The occasion was a festival of some sort, and while we never really found out what the purpose was, there were cold drinks, food everywhere, jamming rap music, and as an added bonus people were hoisting the village chiefs up in chairs. It didn't really matter.

Another thing big crowd events bring is pick pocketers, and like most foreigners I'm sure I appear to be sweating dollar bills. It happened when I was taking a picture of the ceremony with my right hand. I felt a slight tug on my right pocket. That doesn't feel natural. I looked down to find a hand halfway into my pocket, and quickly connected it to the person to which it belonged. Without thinking I shoved him almost to the ground. Having been robbed and nearly robbed on multiple occasions over the course of my trip, I had a sudden urge to take out all my aggression on this one punk kid. It wasn't necessary. After finding out what had happened, the crowd, feeling extremely shamed, took out some kind of beating on this kid. Then they dragged him over to the cops. Meanwhile, Julian, one of the Germans I was with, just realized his camera was gone. Apparently it was a group effort.

I was asked to join in the police vehicle with Julian, another German friend, 10 heavily armored Ghanaian police (looked like a riot squad), and the kid who was now pleading his innocence to me, literally in tears. Oh, and this was after those police had roughed the kid up.At the police station they stripped the kid down to his boxers and threw him in jail, pretty much no questions asked. Oh, and this was after these police had roughed him up– slapping, hair yanking, and shoving included.

Two interesting things came out of this. First, there was an overwhelming sense of shame among the Ghanaian people that one of their own would steal. This was as opposed to Mozambique where, having been nearly pickpocketed during the middle of the day on more than one occasion, no one batted an eye. Secondly, the police just seemed like they wanted to assert their authority, show they had power. They didn’t even take the time to get straight that the kid had tried to rob me, not actually robbed Julian. They didn’t care. In Africa and most third-world countries, I’ve become very aware of the need for people with power and wealth to flout it. It doesn’t seem to be as prominent in the States, where many more people have it.

And I can’t talk about robberies without the recent rash of incidents. My friend is now heading home to Canada after multiple robberies (cellphone, purse, laptop, etc.) and sexual assault. My flatmate and her friend had a machete put to one of their throats by a group of guys on motorcycles, which resulted in the loss of everything they were carrying. And these machete-motorcycle robberies have been happening a lot lately.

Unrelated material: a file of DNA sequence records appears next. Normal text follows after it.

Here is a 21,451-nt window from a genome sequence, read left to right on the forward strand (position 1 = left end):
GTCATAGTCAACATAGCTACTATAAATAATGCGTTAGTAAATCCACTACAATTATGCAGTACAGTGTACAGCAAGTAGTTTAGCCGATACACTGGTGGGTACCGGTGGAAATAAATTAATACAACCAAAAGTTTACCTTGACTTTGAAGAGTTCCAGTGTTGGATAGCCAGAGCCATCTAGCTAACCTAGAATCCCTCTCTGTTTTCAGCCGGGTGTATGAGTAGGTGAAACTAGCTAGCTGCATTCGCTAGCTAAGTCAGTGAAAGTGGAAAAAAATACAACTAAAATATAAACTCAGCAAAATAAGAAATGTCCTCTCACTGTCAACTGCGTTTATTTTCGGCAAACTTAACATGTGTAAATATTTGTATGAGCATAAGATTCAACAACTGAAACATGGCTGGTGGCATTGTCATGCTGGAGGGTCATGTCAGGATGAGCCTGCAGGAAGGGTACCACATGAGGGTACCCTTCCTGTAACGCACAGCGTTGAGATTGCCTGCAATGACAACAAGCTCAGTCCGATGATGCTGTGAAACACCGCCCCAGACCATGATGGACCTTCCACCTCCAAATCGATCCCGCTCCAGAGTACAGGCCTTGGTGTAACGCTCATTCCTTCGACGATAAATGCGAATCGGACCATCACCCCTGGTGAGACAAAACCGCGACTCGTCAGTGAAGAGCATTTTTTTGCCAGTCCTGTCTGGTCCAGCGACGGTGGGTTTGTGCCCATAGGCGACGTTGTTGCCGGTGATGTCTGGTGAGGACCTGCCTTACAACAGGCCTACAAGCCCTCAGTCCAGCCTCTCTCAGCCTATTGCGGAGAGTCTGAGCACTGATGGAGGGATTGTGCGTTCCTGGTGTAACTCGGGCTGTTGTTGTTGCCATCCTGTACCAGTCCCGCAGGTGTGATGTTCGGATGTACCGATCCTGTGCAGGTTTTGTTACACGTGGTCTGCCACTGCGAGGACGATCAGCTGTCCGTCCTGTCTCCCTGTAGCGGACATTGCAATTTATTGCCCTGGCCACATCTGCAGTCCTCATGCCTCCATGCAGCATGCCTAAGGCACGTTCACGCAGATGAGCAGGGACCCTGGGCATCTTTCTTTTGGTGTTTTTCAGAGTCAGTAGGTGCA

We told the cops to let the kid go in a little while – he’d learned his lesson. The whole pickpocket incident didn’t really bother me, and it was quickly in the past when I was called on-stage to a Coca-Cola promotion. They said they wanted me to say something about Ghana and Coke, easy enough.

Well that quickly escalated into a dance-off against Julian with two rando Ghanaian girls who were clearly excited to be booty dancing with white boys. This was not in the contract. My attitude for on-stage dancing is a lot like that for karaoke – white boys can’t dance, so let’s not try (my German friend in the crowd actually overheard a local rhetorically ask “Do no white people know how to dance?”).

So instead of trying to look like a passionate first-round American Idol contestant who was clearly riding the misguided encouragement of his or friends, I tried to be silly and energetic (not hard), and just get the crowd into it. They got into it for sure (see crowd reaction pic), but when it came time to voting they weren’t picking up what I was putting down. Julian won the honor of “best of the worst” and an epically annoying Coca-Cola vuvuzela. Thank God I didn’t win that.

I have the full movies of the dance-offs, but I'm saving my last shreds of dignity by withholding this evidence.

That night brought more shenanigans which I won’t go into here and all in all it was a solid weekend, culminating in an entire tro-tro filled with whities headed nonstop back to Accra the next morning. Like most of my weekend endeavors, I was left with lots of memories in stow and little of my reputation still intact.